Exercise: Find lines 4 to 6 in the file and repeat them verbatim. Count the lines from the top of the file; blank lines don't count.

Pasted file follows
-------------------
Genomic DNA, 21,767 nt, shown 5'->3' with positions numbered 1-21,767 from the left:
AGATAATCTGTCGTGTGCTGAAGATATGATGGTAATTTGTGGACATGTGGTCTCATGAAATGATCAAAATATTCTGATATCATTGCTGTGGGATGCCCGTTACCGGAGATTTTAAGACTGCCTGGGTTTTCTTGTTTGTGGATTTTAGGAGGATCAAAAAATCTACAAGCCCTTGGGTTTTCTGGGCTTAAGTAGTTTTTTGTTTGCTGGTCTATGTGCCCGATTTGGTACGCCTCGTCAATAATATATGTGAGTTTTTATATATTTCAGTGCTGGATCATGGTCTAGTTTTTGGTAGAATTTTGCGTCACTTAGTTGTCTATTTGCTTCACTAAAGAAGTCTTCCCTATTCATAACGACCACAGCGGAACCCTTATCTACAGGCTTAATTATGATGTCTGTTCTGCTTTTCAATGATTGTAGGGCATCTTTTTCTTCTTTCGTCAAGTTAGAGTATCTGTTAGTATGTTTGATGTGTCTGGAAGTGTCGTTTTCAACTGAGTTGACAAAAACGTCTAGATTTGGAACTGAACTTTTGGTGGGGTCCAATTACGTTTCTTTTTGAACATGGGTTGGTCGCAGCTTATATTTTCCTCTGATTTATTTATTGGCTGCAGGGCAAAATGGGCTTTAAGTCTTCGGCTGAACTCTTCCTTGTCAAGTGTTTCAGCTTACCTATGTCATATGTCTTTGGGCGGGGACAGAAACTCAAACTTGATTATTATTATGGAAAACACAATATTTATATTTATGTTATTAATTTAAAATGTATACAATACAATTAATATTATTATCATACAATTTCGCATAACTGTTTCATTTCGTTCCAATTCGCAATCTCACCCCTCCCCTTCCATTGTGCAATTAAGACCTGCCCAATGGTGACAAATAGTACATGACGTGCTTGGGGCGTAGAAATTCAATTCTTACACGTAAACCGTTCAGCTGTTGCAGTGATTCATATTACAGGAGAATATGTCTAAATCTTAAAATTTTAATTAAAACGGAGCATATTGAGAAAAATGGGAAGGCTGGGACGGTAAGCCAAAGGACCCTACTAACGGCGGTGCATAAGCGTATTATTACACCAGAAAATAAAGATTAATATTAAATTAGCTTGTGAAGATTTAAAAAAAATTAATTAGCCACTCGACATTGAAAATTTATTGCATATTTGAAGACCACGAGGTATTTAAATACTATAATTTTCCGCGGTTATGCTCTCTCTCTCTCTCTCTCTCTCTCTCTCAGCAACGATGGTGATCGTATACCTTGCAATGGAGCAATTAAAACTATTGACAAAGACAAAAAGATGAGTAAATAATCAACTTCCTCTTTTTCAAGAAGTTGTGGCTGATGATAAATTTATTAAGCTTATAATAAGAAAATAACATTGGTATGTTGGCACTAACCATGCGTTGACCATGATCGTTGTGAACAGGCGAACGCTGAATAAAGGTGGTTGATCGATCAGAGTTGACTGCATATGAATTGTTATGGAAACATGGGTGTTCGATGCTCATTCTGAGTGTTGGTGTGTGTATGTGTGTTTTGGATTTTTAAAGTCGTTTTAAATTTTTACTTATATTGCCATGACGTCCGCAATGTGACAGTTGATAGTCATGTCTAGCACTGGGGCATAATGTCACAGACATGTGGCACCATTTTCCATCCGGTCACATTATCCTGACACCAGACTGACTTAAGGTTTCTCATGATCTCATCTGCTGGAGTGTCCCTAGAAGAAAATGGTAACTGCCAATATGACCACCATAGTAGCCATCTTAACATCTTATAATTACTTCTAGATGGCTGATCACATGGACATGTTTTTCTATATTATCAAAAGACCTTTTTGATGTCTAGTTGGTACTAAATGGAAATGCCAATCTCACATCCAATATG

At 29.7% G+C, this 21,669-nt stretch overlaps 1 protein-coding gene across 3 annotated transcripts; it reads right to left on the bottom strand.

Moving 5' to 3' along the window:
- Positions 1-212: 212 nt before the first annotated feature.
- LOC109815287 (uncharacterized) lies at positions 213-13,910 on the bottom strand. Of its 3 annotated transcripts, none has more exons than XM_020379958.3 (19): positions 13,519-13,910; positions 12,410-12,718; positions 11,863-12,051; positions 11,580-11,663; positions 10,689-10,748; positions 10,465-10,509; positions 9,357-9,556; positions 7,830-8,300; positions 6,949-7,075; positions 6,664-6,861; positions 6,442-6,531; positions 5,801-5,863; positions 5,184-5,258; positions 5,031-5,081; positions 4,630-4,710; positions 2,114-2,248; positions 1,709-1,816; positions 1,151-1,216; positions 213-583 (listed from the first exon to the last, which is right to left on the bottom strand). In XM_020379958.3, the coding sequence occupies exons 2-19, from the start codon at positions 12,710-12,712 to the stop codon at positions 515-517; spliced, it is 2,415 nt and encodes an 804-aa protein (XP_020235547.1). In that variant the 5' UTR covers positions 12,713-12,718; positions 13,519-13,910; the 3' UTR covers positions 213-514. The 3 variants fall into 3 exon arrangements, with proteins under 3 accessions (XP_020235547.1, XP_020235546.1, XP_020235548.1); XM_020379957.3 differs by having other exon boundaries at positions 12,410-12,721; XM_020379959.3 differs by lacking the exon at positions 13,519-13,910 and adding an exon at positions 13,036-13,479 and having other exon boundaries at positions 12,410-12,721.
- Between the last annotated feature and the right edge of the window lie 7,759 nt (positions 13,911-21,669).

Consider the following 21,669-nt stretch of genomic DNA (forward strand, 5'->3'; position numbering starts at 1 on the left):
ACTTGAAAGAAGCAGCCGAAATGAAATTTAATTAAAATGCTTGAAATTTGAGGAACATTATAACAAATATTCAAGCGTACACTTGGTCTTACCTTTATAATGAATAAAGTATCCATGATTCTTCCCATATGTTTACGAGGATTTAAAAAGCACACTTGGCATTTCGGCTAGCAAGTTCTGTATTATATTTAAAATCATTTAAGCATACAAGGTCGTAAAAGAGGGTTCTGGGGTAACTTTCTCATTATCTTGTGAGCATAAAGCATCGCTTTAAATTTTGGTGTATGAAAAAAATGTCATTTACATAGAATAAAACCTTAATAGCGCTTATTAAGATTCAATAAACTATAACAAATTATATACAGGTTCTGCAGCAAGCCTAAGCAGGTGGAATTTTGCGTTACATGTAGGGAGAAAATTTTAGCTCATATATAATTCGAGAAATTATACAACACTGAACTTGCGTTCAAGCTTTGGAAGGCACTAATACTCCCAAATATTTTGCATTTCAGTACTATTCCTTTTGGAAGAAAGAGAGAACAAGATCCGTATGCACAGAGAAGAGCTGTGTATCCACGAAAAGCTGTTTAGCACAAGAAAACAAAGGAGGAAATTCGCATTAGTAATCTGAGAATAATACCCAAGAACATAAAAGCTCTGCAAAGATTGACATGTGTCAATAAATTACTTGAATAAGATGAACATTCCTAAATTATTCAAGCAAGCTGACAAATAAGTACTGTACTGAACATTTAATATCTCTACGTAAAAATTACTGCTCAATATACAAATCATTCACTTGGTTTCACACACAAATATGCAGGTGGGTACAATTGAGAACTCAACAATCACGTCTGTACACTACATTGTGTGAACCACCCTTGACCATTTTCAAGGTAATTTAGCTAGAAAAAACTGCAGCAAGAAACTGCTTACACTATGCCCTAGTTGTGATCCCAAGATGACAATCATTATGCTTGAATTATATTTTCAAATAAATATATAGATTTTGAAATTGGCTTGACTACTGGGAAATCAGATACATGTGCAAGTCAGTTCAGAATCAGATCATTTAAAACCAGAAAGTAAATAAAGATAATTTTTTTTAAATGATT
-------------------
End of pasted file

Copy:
Moving 5' to 3' along the window:
- Positions 1-212: 212 nt before the first annotated feature.
- LOC109815287 (uncharacterized) lies at positions 213-13,910 on the bottom strand. Of its 3 annotated transcripts, none has more exons than XM_020379958.3 (19): positions 13,519-13,910; positions 12,410-12,718; positions 11,863-12,051; positions 11,580-11,663; positions 10,689-10,748; positions 10,465-10,509; positions 9,357-9,556; positions 7,830-8,300; positions 6,949-7,075; positions 6,664-6,861; positions 6,442-6,531; positions 5,801-5,863; positions 5,184-5,258; positions 5,031-5,081; positions 4,630-4,710; positions 2,114-2,248; positions 1,709-1,816; positions 1,151-1,216; positions 213-583 (listed from the first exon to the last, which is right to left on the bottom strand). In XM_020379958.3, the coding sequence occupies exons 2-19, from the start codon at positions 12,710-12,712 to the stop codon at positions 515-517; spliced, it is 2,415 nt and encodes an 804-aa protein (XP_020235547.1). In that variant the 5' UTR covers positions 12,713-12,718; positions 13,519-13,910; the 3' UTR covers positions 213-514. The 3 variants fall into 3 exon arrangements, with proteins under 3 accessions (XP_020235547.1, XP_020235546.1, XP_020235548.1); XM_020379957.3 differs by having other exon boundaries at positions 12,410-12,721; XM_020379959.3 differs by lacking the exon at positions 13,519-13,910 and adding an exon at positions 13,036-13,479 and having other exon boundaries at positions 12,410-12,721.